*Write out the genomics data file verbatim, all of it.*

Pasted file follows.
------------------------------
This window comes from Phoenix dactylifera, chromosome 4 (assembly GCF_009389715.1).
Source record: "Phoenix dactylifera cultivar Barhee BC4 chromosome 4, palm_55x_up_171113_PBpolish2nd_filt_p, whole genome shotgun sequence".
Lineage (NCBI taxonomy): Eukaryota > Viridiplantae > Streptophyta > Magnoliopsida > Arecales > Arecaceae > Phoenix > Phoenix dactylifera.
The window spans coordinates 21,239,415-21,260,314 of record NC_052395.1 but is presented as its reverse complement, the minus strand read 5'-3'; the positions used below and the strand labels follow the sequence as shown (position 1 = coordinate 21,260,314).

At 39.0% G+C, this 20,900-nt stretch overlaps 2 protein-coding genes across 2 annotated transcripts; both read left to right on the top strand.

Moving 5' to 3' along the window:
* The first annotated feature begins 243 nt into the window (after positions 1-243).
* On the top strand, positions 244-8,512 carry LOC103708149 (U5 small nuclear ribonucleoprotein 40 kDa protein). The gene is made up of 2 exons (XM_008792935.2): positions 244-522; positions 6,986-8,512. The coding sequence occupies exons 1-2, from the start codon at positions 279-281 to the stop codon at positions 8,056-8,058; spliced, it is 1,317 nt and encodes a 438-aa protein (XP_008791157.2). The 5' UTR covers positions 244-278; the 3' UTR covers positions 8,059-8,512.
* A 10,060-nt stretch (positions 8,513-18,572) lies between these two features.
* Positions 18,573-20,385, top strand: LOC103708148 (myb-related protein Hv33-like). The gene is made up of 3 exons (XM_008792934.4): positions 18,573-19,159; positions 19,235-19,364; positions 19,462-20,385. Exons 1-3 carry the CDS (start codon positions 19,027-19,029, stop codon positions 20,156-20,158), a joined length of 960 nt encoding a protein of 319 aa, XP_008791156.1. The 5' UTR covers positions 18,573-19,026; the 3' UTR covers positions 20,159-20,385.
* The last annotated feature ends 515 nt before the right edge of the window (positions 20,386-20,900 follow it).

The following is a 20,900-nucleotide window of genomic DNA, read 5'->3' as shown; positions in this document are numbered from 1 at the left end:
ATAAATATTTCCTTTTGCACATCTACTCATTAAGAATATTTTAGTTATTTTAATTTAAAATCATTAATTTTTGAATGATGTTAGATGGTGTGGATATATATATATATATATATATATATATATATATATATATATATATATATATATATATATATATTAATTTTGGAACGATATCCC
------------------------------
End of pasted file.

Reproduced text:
This window comes from Phoenix dactylifera, chromosome 4 (assembly GCF_009389715.1).
Source record: "Phoenix dactylifera cultivar Barhee BC4 chromosome 4, palm_55x_up_171113_PBpolish2nd_filt_p, whole genome shotgun sequence".
Lineage (NCBI taxonomy): Eukaryota > Viridiplantae > Streptophyta > Magnoliopsida > Arecales > Arecaceae > Phoenix > Phoenix dactylifera.
The window spans coordinates 21,239,415-21,260,314 of record NC_052395.1 but is presented as its reverse complement, the minus strand read 5'-3'; the positions used below and the strand labels follow the sequence as shown (position 1 = coordinate 21,260,314).

At 39.0% G+C, this 20,900-nt stretch overlaps 2 protein-coding genes across 2 annotated transcripts; both read left to right on the top strand.

Moving 5' to 3' along the window:
* The first annotated feature begins 243 nt into the window (after positions 1-243).
* On the top strand, positions 244-8,512 carry LOC103708149 (U5 small nuclear ribonucleoprotein 40 kDa protein). The gene is made up of 2 exons (XM_008792935.2): positions 244-522; positions 6,986-8,512. The coding sequence occupies exons 1-2, from the start codon at positions 279-281 to the stop codon at positions 8,056-8,058; spliced, it is 1,317 nt and encodes a 438-aa protein (XP_008791157.2). The 5' UTR covers positions 244-278; the 3' UTR covers positions 8,059-8,512.
* A 10,060-nt stretch (positions 8,513-18,572) lies between these two features.
* Positions 18,573-20,385, top strand: LOC103708148 (myb-related protein Hv33-like). The gene is made up of 3 exons (XM_008792934.4): positions 18,573-19,159; positions 19,235-19,364; positions 19,462-20,385. Exons 1-3 carry the CDS (start codon positions 19,027-19,029, stop codon positions 20,156-20,158), a joined length of 960 nt encoding a protein of 319 aa, XP_008791156.1. The 5' UTR covers positions 18,573-19,026; the 3' UTR covers positions 20,159-20,385.
* The last annotated feature ends 515 nt before the right edge of the window (positions 20,386-20,900 follow it).

The following is a 20,900-nucleotide window of genomic DNA, read 5'->3' as shown; positions in this document are numbered from 1 at the left end:
ATAAATATTTCCTTTTGCACATCTACTCATTAAGAATATTTTAGTTATTTTAATTTAAAATCATTAATTTTTGAATGATGTTAGATGGTGTGGATATATATATATATATATATATATATATATATATATATATATATATATATATATATATATATATTAATTTTGGAACGATATCCC